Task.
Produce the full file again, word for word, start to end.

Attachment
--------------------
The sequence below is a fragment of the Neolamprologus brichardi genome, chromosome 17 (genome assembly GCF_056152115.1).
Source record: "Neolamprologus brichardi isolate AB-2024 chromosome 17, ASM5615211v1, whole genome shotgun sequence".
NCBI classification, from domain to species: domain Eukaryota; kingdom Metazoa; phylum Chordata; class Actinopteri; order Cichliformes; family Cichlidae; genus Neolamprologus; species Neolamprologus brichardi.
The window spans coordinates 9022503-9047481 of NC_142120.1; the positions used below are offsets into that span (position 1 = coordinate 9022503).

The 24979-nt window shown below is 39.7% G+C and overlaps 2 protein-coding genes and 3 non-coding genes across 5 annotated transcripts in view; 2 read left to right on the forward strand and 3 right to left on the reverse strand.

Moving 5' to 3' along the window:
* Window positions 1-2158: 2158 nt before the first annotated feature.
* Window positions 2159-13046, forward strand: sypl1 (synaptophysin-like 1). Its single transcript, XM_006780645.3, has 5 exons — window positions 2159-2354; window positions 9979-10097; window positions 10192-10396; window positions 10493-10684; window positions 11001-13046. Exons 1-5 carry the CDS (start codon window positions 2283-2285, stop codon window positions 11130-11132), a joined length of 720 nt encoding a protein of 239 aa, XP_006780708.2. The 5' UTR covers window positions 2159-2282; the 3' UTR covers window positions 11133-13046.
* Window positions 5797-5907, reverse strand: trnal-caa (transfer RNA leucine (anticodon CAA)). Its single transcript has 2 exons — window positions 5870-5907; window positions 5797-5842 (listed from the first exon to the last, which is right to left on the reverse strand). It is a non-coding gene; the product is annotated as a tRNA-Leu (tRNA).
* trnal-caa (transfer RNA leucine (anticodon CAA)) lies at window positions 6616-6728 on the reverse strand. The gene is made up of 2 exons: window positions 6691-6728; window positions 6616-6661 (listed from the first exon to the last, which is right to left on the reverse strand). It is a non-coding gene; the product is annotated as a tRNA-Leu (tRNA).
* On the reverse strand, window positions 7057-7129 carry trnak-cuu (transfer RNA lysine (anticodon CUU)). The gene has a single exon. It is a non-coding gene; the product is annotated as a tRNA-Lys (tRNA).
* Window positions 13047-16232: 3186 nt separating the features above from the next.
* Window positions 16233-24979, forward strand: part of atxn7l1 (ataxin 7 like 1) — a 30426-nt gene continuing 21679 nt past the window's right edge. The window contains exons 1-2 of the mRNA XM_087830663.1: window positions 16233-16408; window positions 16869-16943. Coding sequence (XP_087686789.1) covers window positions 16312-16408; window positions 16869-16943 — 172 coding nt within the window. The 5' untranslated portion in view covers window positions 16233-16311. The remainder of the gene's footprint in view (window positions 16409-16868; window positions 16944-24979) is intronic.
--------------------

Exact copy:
The sequence below is a fragment of the Neolamprologus brichardi genome, chromosome 17 (genome assembly GCF_056152115.1).
Source record: "Neolamprologus brichardi isolate AB-2024 chromosome 17, ASM5615211v1, whole genome shotgun sequence".
NCBI classification, from domain to species: domain Eukaryota; kingdom Metazoa; phylum Chordata; class Actinopteri; order Cichliformes; family Cichlidae; genus Neolamprologus; species Neolamprologus brichardi.
The window spans coordinates 9022503-9047481 of NC_142120.1; the positions used below are offsets into that span (position 1 = coordinate 9022503).

The 24979-nt window shown below is 39.7% G+C and overlaps 2 protein-coding genes and 3 non-coding genes across 5 annotated transcripts in view; 2 read left to right on the forward strand and 3 right to left on the reverse strand.

Moving 5' to 3' along the window:
* Window positions 1-2158: 2158 nt before the first annotated feature.
* Window positions 2159-13046, forward strand: sypl1 (synaptophysin-like 1). Its single transcript, XM_006780645.3, has 5 exons — window positions 2159-2354; window positions 9979-10097; window positions 10192-10396; window positions 10493-10684; window positions 11001-13046. Exons 1-5 carry the CDS (start codon window positions 2283-2285, stop codon window positions 11130-11132), a joined length of 720 nt encoding a protein of 239 aa, XP_006780708.2. The 5' UTR covers window positions 2159-2282; the 3' UTR covers window positions 11133-13046.
* Window positions 5797-5907, reverse strand: trnal-caa (transfer RNA leucine (anticodon CAA)). Its single transcript has 2 exons — window positions 5870-5907; window positions 5797-5842 (listed from the first exon to the last, which is right to left on the reverse strand). It is a non-coding gene; the product is annotated as a tRNA-Leu (tRNA).
* trnal-caa (transfer RNA leucine (anticodon CAA)) lies at window positions 6616-6728 on the reverse strand. The gene is made up of 2 exons: window positions 6691-6728; window positions 6616-6661 (listed from the first exon to the last, which is right to left on the reverse strand). It is a non-coding gene; the product is annotated as a tRNA-Leu (tRNA).
* On the reverse strand, window positions 7057-7129 carry trnak-cuu (transfer RNA lysine (anticodon CUU)). The gene has a single exon. It is a non-coding gene; the product is annotated as a tRNA-Lys (tRNA).
* Window positions 13047-16232: 3186 nt separating the features above from the next.
* Window positions 16233-24979, forward strand: part of atxn7l1 (ataxin 7 like 1) — a 30426-nt gene continuing 21679 nt past the window's right edge. The window contains exons 1-2 of the mRNA XM_087830663.1: window positions 16233-16408; window positions 16869-16943. Coding sequence (XP_087686789.1) covers window positions 16312-16408; window positions 16869-16943 — 172 coding nt within the window. The 5' untranslated portion in view covers window positions 16233-16311. The remainder of the gene's footprint in view (window positions 16409-16868; window positions 16944-24979) is intronic.